Execute instruction

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In a computer instruction set architecture (ISA), an execute instruction is a machine language instruction which treats data as a machine instruction and executes it.

It can be considered a fourth mode of instruction sequencing after ordinary sequential execution, branching, and interrupting.[1] Since it is an instruction that operates on other instructions like the repeat instruction, it has also been classified as a meta-instruction.[2]

Computer models[edit]

Many computer families introduced in the 1950s and 1960s include execute instructions: the IBM 709[1] and IBM 7090 (op code mnemonic: XEC),[3] the IBM 7030 Stretch (EX, EXIC),[4][1] the PDP-1/-4/-7/-9/-15 (XCT),[5][6] the UNIVAC 1100/2200 (EXRI),[7] the CDC 924 (XEC),[8] the PDP-6/-10 (XCT), the IBM System/360 (EX),[9] the GE-600/Honeywell 6000 (XEC, XED),[10] the SDS-9xx (EXU),[11] the SDS 92 (EXU),[12] and the SDS Sigma series (EXU).[13]

Fewer 1970s designs include execute instructions: the Nuclear Data 812 minicomputer (1971) (XCT),[14] the HP 3000 (1972) (XEQ),[15] and the Texas Instruments TI-990 (1975)[16] and its microprocessor version, the TMS9900 (1976) (X).[17] An execute instruction was proposed for the PDP-11 in 1970,[18] but never implemented for it[19] or its successor, the VAX.[20]

Modern instruction sets do not include execute instructions because they interfere with pipelining, prefetching, and other optimizations.[citation needed]

Semantics[edit]

The instruction to be executed, the target instruction, may be in a register or fetched from memory. Some architectures allow the target instruction to itself be an execute instruction; others do not.

The target instruction is executed as if it were in the memory location of the execute instruction. If, for example, it is a subroutine call instruction, execution is transferred to the subroutine, with the return location being the location after the execute instruction. However, some architectures implement variants of the execute instruction which inhibit branches.[1]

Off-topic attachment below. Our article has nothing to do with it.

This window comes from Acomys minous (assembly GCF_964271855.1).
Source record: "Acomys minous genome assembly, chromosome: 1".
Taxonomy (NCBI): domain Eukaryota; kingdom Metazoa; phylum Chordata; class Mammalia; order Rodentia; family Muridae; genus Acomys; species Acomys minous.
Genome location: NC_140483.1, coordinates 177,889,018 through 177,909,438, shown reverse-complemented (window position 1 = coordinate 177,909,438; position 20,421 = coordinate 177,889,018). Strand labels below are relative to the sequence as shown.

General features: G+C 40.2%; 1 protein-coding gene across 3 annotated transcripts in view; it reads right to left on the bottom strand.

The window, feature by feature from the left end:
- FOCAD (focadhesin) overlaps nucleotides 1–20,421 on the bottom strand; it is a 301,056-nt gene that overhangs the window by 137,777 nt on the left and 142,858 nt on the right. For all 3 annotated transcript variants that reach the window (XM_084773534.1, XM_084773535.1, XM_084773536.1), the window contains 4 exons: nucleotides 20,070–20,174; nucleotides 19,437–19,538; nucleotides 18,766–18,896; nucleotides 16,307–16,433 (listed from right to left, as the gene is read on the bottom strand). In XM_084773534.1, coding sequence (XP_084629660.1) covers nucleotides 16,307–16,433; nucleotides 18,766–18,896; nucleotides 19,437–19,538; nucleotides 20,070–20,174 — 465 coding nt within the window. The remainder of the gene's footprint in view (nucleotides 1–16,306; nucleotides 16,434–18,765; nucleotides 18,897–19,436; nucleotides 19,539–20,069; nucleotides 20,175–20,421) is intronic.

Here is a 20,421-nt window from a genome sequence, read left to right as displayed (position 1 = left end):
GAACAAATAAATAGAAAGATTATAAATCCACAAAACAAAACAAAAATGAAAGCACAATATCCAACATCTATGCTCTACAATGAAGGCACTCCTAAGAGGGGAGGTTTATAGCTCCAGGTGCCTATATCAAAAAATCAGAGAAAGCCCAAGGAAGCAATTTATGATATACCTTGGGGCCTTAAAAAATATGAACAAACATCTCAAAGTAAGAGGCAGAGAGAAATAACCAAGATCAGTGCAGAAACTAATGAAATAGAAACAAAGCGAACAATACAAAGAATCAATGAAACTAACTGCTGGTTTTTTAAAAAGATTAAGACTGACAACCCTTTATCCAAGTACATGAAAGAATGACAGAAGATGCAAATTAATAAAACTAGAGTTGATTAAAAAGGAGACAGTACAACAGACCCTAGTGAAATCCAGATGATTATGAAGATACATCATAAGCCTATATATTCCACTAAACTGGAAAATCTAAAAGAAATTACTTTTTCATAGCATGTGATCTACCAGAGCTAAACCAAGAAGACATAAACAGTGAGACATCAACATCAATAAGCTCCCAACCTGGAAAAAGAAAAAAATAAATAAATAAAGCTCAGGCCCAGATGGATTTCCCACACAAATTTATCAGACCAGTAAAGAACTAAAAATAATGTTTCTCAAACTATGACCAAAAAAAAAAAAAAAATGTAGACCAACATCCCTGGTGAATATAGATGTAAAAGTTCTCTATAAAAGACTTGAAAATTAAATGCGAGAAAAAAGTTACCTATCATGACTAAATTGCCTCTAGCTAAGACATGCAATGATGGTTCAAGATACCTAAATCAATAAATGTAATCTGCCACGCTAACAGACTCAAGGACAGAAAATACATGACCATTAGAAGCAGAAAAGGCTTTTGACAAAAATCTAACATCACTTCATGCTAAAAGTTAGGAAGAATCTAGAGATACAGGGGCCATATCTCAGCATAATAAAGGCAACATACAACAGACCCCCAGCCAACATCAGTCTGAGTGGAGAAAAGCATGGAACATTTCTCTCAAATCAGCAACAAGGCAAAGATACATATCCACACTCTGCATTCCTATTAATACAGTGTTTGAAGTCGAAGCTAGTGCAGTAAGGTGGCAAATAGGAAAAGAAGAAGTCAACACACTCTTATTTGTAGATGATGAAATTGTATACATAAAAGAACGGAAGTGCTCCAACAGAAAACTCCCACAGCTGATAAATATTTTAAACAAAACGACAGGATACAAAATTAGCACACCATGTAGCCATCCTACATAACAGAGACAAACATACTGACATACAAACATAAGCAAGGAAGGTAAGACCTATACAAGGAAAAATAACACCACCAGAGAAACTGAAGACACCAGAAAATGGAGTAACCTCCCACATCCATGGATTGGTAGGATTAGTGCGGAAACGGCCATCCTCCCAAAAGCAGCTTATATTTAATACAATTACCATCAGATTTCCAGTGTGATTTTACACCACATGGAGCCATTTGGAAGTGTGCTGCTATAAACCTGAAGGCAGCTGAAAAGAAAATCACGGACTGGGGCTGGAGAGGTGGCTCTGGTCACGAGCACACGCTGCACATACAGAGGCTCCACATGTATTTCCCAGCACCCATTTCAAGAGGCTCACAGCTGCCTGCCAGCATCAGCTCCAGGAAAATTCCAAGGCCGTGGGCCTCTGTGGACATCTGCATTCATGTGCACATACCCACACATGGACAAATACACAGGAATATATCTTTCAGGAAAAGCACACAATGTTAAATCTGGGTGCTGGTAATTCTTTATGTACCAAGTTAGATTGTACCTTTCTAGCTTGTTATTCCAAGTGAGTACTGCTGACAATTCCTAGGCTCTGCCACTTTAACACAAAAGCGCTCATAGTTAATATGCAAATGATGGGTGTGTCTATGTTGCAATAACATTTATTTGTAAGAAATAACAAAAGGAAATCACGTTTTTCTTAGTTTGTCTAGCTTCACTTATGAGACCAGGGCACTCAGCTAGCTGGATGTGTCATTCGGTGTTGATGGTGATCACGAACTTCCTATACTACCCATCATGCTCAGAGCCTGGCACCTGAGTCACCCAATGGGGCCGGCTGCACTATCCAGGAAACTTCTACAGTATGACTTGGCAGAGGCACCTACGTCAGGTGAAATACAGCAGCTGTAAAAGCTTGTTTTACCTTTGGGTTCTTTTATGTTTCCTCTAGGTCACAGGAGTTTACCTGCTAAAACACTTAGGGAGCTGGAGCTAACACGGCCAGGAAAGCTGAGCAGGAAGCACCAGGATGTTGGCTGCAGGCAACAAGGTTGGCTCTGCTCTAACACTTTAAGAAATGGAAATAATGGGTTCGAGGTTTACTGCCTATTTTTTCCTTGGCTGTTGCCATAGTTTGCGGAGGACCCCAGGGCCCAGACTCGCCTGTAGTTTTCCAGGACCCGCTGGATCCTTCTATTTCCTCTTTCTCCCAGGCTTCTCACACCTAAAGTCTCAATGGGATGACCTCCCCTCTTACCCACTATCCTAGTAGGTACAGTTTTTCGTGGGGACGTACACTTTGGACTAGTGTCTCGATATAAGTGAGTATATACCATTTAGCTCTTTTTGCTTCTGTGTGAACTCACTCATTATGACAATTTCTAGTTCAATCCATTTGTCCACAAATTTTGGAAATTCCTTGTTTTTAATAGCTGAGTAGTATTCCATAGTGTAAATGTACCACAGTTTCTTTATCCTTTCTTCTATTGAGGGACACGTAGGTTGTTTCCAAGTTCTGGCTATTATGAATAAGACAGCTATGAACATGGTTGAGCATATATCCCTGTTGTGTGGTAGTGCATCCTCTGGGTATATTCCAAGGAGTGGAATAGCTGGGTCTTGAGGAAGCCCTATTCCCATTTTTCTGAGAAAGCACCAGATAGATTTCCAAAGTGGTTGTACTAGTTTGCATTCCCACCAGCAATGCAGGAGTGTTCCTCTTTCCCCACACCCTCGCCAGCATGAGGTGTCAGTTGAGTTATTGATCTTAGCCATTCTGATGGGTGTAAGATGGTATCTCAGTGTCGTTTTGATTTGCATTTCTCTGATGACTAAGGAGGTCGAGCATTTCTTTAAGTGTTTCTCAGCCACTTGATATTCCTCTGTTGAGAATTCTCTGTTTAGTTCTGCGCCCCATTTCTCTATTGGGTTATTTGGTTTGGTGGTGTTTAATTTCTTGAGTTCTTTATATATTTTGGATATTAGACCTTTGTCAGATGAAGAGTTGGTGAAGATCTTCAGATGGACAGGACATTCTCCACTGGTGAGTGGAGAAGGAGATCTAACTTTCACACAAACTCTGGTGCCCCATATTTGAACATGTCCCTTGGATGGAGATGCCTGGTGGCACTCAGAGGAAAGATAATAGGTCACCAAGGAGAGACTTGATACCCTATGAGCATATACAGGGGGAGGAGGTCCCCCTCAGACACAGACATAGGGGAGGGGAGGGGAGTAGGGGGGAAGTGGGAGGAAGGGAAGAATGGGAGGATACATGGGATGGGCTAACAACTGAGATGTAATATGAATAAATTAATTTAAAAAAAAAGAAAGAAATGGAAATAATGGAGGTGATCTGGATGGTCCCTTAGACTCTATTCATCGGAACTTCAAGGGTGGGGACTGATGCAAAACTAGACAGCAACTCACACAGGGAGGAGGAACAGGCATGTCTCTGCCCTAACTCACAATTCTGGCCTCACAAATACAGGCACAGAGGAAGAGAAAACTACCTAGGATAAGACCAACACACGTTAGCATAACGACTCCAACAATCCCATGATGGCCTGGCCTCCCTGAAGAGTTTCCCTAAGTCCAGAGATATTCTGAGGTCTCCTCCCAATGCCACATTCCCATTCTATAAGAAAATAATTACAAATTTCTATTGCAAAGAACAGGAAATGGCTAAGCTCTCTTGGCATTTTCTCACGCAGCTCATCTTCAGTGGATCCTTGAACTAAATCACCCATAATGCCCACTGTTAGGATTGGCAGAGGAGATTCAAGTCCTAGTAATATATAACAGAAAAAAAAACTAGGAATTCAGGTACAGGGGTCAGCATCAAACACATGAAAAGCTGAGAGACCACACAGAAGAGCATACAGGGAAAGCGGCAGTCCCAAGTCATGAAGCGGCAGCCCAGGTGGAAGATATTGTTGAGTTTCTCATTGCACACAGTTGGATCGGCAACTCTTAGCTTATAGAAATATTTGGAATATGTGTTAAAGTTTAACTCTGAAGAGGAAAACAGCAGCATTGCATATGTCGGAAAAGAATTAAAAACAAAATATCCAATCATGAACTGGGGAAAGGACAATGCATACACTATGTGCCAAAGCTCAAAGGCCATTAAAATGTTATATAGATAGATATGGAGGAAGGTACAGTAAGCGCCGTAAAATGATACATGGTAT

The System/360 supports variable-length target instructions. It also supports modifying the target instruction before executing it. The target instruction must start on an even-numbered byte.[9]

The GE-600 series supports execution of two-instruction sequences, which must be doubleword-aligned.[10]

Some architectures support an execute instruction which operates in a different protection and address relocation mode. For example, the ITS PDP-10 paging device supports a privileged-mode XCTR 'execute relocated' instruction which allows memory reads, writes, or both to use the user-mode page mappings.[21] Similarly, the KL10 variant of the PDP-10 supports the privileged instruction PXCT 'previous context XCT'.[22]

The execute instruction can cause several problems when one execute instruction points to another one and so on:

  • the processor may be uninterruptible for multiple clock cycles if the execute instruction cannot be interrupted in the middle of execution;
  • similarly, the processor may go into an infinite loop if the series of execute instructions is circular and uninterruptible;
  • if the execute instructions are on different swap pages, all of the pages need to be swapped in for the instruction to complete, which can cause thrashing.

Similar issues arise with multilevel indirect addressing modes.

Applications[edit]

The execute instruction has several applications:[1]

  • Functioning as a single-instruction subroutine without the usual overhead of subroutine calls; that instruction may call a full subroutine if necessary.[1]
  • Late binding
    • Implementation of call by name and other thunks.[1]
    • A table of execute targets may be used for dynamic dispatch of the methods or virtual functions of an object or class, especially when the method or function may often be implementable as a single instruction.[19]